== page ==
Credit: Gript

The Government’s New Climate Bill: Impressively Stupid

As the economy tanks, and tens of thousands of Irish people lose their jobs due to lockdown, our nation’s intrepid leaders have turned their attention to the issue that clearly matters most: cows farting in Leitrim. 

The government has officially announced their new Climate Action Bill, which will aim for a “net-zero” greenhouse gas economy by 205The Government’s Climate bill: Unbelievably terrible.0, setting up 5-year climate budgets to aid the process. 

The bill addresses a wide range of pressing issues which I’m sure most of us have suffered many a sleepless night about. They plan to tackle everything, from Irish farmers having too much livestock, to taxing foreign goods which aren’t made in climate-friendly ways with a “carbon border adjustment tax” (mentioned at 33:30 of this press conference). This will inevitably drive up costs in Irish shops for anything from beef to steel goods, but is surely worth it for the greater good of the planet. The bill even refers to the “distinct characteristics” of biogenic methane from animal backsides, presumably in how it might affect the weather in Sydney, Australia. These intellectual titans have truly thought of everything.

Of course the bill contains its fair share of vague waffle as well – for example:

“For the purposes of performing their functions under sections 4, 5 and 6 the Minister and the Government shall have regard to the following matters: climate justice”

The phrase “climate justice” appears just once in the text, and is not elaborated on in any way. It’s just left hanging there in the list without definition or explanation. But Taoiseach Micheál Martin has said that the measures are being introduced with a goal of “eliminating damaging activities”, while Minister for Climate Action, Eamon Ryan, described it as “a radical departure” from previous laws, insisting that the government are committed to passing it in the Dáil by December 15th. 

“We will change how we heat our homes, generate power, move around our country, grow our food, and run our businesses. It sends a clear signal to every sector that it must reshape its activities to reduce emissions,” the Green Party leader said. 

Predictably, much of the bill appeals to the big supranational organisations, pledging “compliance with any existing obligation of the State under the law of the European Union or any international agreement”, and referencing the United Nations Framework Convention On Climate Change. 

But while not actually stated in the bill itself, the government has also insisted that one of their climate goals is to ban the sale and import of all new fossil fuel cars by 2030. Presumably this means everyone will be forced to either use public transport, which is impossible in remote rural areas, or switch to electric cars, which, according to Money Guide Ireland, are 15-50% more expensive than conventional vehicles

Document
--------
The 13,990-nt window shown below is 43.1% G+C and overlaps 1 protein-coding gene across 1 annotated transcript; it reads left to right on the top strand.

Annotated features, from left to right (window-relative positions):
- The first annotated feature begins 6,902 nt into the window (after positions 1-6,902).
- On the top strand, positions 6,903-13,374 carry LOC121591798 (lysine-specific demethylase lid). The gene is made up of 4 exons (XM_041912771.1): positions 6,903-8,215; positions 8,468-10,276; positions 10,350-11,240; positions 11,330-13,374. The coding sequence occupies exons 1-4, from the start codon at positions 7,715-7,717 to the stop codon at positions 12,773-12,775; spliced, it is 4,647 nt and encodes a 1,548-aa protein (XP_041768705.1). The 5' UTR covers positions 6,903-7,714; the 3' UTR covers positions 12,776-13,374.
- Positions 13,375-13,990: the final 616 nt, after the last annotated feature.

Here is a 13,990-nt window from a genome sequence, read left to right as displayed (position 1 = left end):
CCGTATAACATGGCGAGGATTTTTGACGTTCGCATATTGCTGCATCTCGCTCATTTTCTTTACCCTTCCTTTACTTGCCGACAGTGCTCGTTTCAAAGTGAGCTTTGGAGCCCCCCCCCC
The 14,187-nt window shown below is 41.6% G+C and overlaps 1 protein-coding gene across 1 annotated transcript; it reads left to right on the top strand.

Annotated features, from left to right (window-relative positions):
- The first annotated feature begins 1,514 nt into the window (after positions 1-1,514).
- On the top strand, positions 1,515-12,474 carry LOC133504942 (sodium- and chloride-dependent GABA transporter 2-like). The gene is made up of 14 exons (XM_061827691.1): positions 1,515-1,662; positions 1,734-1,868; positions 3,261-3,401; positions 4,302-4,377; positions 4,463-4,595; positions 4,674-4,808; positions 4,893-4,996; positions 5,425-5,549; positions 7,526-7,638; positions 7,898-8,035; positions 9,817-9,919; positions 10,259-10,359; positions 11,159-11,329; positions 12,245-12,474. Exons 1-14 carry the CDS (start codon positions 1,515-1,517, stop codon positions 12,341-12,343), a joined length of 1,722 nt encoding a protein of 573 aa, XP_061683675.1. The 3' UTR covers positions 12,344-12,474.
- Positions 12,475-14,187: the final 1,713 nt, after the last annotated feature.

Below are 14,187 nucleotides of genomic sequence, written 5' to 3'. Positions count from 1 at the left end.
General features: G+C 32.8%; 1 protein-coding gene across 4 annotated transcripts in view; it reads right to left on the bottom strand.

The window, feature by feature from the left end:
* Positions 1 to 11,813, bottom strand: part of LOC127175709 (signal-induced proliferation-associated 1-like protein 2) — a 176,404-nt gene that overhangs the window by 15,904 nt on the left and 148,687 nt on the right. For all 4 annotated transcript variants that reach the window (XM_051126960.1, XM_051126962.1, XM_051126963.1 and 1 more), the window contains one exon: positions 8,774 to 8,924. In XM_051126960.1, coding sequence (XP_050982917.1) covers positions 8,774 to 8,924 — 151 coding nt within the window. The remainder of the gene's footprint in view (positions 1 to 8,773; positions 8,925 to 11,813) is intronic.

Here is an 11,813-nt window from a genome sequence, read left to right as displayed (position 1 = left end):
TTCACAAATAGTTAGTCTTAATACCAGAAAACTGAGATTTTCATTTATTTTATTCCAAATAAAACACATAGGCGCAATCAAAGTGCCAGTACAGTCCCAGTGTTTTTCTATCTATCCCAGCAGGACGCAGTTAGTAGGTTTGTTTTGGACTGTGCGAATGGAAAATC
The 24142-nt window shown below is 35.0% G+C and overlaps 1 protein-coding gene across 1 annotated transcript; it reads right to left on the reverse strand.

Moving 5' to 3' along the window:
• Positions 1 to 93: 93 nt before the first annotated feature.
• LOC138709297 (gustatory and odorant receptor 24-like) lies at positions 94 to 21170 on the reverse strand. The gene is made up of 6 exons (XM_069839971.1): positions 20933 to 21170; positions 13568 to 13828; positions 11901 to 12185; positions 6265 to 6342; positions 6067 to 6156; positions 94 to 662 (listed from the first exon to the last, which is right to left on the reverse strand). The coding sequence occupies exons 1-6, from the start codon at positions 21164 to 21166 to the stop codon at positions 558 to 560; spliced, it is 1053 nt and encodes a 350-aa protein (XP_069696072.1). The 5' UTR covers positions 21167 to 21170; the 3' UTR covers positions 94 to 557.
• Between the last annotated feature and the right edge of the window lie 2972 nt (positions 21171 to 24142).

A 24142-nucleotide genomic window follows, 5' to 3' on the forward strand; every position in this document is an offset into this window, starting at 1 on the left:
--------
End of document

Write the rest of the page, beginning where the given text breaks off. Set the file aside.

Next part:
For example, a petrol-powered Golf from Volkswagen costs around €25,000. The electric version of the same car costs a vomit-inducing €42,000, which is €17,000 quid more expensive. While you can get a government grant and VRT rebate which, when combined, reduce the price by around €10,000, you’re still looking at a €7,000 euro increase in price which most normal people can’t afford. So unless you’re rich, anyone planning to buy a car within the next decade would probably be better off going with some manner of Fred Flintstone-like contraption if you want to be properly future-proofed.

Currently the government offers €5,000 grants in public funding to help pad the cost for consumers, but that won’t be financially viable if electric vehicles come into widespread use – according to the CSO, there are over two million private cars in the Republic of Ireland, and if even one tenth of those motorists chose to avail of the grant, the cost would run the public coffers over a billion euro. 

Reading the severity of all these measures – which are, to quote Ryan himself, “radical” – you’d be forgiven for assuming that Ireland was some sort of extreme climate offender on the international stage, up there with China and the US. In fact, Irish green types are often quick to mention how Ireland has the third highest per capita rate of carbon emissions in the EU, and cite this as an example of our abject failure on climate policy. “Wow”, you might think upon hearing that factoid. “That’s atrocious. We really need to step our game up.”

What these activists conveniently and consistently neglect to mention, though, is that having a high rate of emissions “per capita” doesn’t mean much in a tiny island State of less than 5 million people. In terms of our total, overall contribution to man-made fossil fuel emissions, Ireland makes up barely 0.1% of global total according to the EU. What this means in practice is if we literally reduced our man made carbon emissions to zero – as in, no cars of any kind, no coal, no power plants or livestock anywhere in sight, going full caveman-mode – the total amount of man-made greenhouse gases in the earth’s atmosphere would reduce by a whopping one-tenth of one percent. 

Considering all of this, it’s hardly surprising that the Greens have been decimated in the latest Irish Times poll, with their support dropping 8 points to a measly 4%. “Radically” altering Irish society and increasing the cost of living during a crippling recession, when Irish people already contribute almost nothing to the global carbon footprint, is completely unreasonable, and will not actually help the earth in any way. And most importantly, the general public know it.

Most normal people worrying about their financial future can see this bill for what it is – a way for bourgeois hippies in government to appear active between Dáil snoozes. 

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